Change is good. The Pharmacy Owner Guides the Way.

Posted by Kelley Babcock

Mar 15, 2012 5:38:00 PM

change pharmacy industryChange” – That’s a loaded word…and, we’re not talking about nickels, dimes, and quarters, here. We’re talking significant change - transformational, personal, professional, environmental - the list goes on and on.

Heaps of research has been written about “change” - what to change, why you should change, and how to change. The truth is, change is not something most people sign up for willingly or enthusiastically. In order to engage in change, the desire to achieve a new state must exceed the desire to stay the same.

In their most recent book, Switch, Chip and Dan Heath, two brothers, researchers and professors, explore how to change when change is hard. It’s a great “how to” book for the pharmacy owner looking to engage in any type of change. We all talk about we desire change in general, but this particular book puts a spin on the subject many of us may not have considered before.

In the book, the Heath brothers state that, in order for things to change, someone has to start acting differently; each of us has an emotional “Elephant” side and a rational “Rider” side. This “Rider” and “Elephant” analogy is used throughout the book and makes it very easy to understand why so many of the changes we want to make in life turn out to be more challenging than we think. It’s because we have to appeal to BOTH the Rider AND the Elephant. You have to clear the way for them to succeed.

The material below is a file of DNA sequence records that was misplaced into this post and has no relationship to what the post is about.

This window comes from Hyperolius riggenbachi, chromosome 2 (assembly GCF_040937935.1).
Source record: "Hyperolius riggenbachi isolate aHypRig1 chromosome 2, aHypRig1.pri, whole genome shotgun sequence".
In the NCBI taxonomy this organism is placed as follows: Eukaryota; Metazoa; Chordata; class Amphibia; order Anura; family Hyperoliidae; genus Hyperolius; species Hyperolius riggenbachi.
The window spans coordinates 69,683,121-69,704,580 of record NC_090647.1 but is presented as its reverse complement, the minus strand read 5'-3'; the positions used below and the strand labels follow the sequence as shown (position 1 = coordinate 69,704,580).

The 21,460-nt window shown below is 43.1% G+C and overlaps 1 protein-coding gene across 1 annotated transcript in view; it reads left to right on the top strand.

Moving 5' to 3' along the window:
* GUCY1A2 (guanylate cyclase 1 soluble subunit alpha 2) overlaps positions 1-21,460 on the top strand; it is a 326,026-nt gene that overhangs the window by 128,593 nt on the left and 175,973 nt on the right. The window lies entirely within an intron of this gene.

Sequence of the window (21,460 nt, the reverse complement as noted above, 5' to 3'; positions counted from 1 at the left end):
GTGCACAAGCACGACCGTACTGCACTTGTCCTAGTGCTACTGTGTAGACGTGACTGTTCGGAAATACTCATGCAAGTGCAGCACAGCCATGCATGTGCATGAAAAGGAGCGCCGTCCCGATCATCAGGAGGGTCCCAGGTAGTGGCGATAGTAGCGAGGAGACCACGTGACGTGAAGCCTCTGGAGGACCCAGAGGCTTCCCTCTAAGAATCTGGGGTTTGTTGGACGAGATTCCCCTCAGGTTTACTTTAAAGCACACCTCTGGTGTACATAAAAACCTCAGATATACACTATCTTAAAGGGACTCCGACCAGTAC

The premise, of course, is that the more instinctual a behavior becomes, the more sustainable it becomes, cementing long lasting change efforts. There may be a multitude of areas in your pharmacy that need attention and many of you may already be engaged in full-on organizational change effort with your PDS Business Coach or Implementation Specialist. Regardless, the following tips can provide insight on initiating change efforts in your pharmacy. It’s also applicable information to consider in any personal change effort.

According the Heath brothers, you must do three things:

  1. DIRECT the Rider –

    Follow the Bright Spots – find what’s working in your life or in your pharmacy, and replicate it. It’s important to identify existing success and dive into the details of what’s already working well. Acknowledging existing successes can also increase motivation to continue.

    Script the Critical Moves – Ambiguity can be the Enemy of Change – it can be exhausting to the Rider because the Rider is tugging on the reins of the Elephant, trying to direct the Elephant down a new path. When the road is uncertain, the Elephant will insist on taking the default path (or as we know it – the “status quo.”) Sometimes “choice” is so overwhelming to us that it renders us paralyzed. The most successful pharmacy change efforts set “behavioral” goals (for instance, team meetings or “huddles” once per week for 15 minutes) and then stick with the practice.